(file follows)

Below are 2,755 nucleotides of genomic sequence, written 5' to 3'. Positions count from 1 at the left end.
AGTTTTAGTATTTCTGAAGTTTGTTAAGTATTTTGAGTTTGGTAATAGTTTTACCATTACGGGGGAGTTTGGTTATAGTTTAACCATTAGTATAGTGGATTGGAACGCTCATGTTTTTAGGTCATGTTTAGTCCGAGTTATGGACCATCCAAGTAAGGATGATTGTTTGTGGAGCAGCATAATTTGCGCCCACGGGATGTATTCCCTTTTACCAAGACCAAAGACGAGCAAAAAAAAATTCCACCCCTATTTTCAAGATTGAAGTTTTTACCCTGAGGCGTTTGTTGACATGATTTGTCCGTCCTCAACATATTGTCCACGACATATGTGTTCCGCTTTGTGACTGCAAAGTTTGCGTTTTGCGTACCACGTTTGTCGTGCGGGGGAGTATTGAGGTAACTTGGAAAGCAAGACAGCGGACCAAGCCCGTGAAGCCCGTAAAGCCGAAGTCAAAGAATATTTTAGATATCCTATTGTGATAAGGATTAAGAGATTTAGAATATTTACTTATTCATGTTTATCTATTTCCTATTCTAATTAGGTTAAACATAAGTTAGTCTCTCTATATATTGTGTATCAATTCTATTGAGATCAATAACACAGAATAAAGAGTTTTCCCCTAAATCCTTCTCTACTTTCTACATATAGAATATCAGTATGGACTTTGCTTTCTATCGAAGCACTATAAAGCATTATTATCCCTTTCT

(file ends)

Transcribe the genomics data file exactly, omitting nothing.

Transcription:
Below are 2,755 nucleotides of genomic sequence, written 5' to 3'. Positions count from 1 at the left end.
AGTTTTAGTATTTCTGAAGTTTGTTAAGTATTTTGAGTTTGGTAATAGTTTTACCATTACGGGGGAGTTTGGTTATAGTTTAACCATTAGTATAGTGGATTGGAACGCTCATGTTTTTAGGTCATGTTTAGTCCGAGTTATGGACCATCCAAGTAAGGATGATTGTTTGTGGAGCAGCATAATTTGCGCCCACGGGATGTATTCCCTTTTACCAAGACCAAAGACGAGCAAAAAAAAATTCCACCCCTATTTTCAAGATTGAAGTTTTTACCCTGAGGCGTTTGTTGACATGATTTGTCCGTCCTCAACATATTGTCCACGACATATGTGTTCCGCTTTGTGACTGCAAAGTTTGCGTTTTGCGTACCACGTTTGTCGTGCGGGGGAGTATTGAGGTAACTTGGAAAGCAAGACAGCGGACCAAGCCCGTGAAGCCCGTAAAGCCGAAGTCAAAGAATATTTTAGATATCCTATTGTGATAAGGATTAAGAGATTTAGAATATTTACTTATTCATGTTTATCTATTTCCTATTCTAATTAGGTTAAACATAAGTTAGTCTCTCTATATATTGTGTATCAATTCTATTGAGATCAATAACACAGAATAAAGAGTTTTCCCCTAAATCCTTCTCTACTTTCTACATATAGAATATCAGTATGGACTTTGCTTTCTATCGAAGCACTATAAAGCATTATTATCCCTTTCT